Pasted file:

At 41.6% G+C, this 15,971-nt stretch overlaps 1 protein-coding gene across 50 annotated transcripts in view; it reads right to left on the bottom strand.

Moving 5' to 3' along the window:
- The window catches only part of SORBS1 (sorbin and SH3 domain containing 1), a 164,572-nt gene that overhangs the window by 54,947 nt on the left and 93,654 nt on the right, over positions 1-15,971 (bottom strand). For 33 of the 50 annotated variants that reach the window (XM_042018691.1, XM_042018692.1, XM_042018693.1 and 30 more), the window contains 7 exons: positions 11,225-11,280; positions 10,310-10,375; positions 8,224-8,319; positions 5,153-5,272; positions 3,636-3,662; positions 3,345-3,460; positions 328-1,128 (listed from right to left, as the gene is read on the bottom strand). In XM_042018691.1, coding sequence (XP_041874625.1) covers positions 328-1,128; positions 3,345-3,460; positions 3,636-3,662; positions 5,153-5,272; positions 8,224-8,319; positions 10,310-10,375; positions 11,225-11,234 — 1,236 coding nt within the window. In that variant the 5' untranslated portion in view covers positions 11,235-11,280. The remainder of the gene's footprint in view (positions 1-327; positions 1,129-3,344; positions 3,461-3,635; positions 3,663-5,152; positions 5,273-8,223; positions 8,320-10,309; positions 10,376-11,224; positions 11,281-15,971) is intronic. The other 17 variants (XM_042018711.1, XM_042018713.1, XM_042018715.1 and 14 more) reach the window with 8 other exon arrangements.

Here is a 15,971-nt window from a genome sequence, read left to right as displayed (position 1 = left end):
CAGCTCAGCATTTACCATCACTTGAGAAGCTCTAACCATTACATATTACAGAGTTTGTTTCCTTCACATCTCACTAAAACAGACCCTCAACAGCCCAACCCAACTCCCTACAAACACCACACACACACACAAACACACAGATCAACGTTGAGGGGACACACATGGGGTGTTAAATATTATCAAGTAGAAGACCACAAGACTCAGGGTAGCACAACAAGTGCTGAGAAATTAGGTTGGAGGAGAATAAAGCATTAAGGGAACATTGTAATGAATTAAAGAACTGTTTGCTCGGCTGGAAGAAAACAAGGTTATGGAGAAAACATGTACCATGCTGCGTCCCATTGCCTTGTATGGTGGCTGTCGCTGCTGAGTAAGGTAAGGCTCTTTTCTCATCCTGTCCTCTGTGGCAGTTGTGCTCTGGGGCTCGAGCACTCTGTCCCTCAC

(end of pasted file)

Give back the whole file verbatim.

At 41.6% G+C, this 15,971-nt stretch overlaps 1 protein-coding gene across 50 annotated transcripts in view; it reads right to left on the bottom strand.

Moving 5' to 3' along the window:
- The window catches only part of SORBS1 (sorbin and SH3 domain containing 1), a 164,572-nt gene that overhangs the window by 54,947 nt on the left and 93,654 nt on the right, over positions 1-15,971 (bottom strand). For 33 of the 50 annotated variants that reach the window (XM_042018691.1, XM_042018692.1, XM_042018693.1 and 30 more), the window contains 7 exons: positions 11,225-11,280; positions 10,310-10,375; positions 8,224-8,319; positions 5,153-5,272; positions 3,636-3,662; positions 3,345-3,460; positions 328-1,128 (listed from right to left, as the gene is read on the bottom strand). In XM_042018691.1, coding sequence (XP_041874625.1) covers positions 328-1,128; positions 3,345-3,460; positions 3,636-3,662; positions 5,153-5,272; positions 8,224-8,319; positions 10,310-10,375; positions 11,225-11,234 — 1,236 coding nt within the window. In that variant the 5' untranslated portion in view covers positions 11,235-11,280. The remainder of the gene's footprint in view (positions 1-327; positions 1,129-3,344; positions 3,461-3,635; positions 3,663-5,152; positions 5,273-8,223; positions 8,320-10,309; positions 10,376-11,224; positions 11,281-15,971) is intronic. The other 17 variants (XM_042018711.1, XM_042018713.1, XM_042018715.1 and 14 more) reach the window with 8 other exon arrangements.

Here is a 15,971-nt window from a genome sequence, read left to right as displayed (position 1 = left end):
CAGCTCAGCATTTACCATCACTTGAGAAGCTCTAACCATTACATATTACAGAGTTTGTTTCCTTCACATCTCACTAAAACAGACCCTCAACAGCCCAACCCAACTCCCTACAAACACCACACACACACACAAACACACAGATCAACGTTGAGGGGACACACATGGGGTGTTAAATATTATCAAGTAGAAGACCACAAGACTCAGGGTAGCACAACAAGTGCTGAGAAATTAGGTTGGAGGAGAATAAAGCATTAAGGGAACATTGTAATGAATTAAAGAACTGTTTGCTCGGCTGGAAGAAAACAAGGTTATGGAGAAAACATGTACCATGCTGCGTCCCATTGCCTTGTATGGTGGCTGTCGCTGCTGAGTAAGGTAAGGCTCTTTTCTCATCCTGTCCTCTGTGGCAGTTGTGCTCTGGGGCTCGAGCACTCTGTCCCTCAC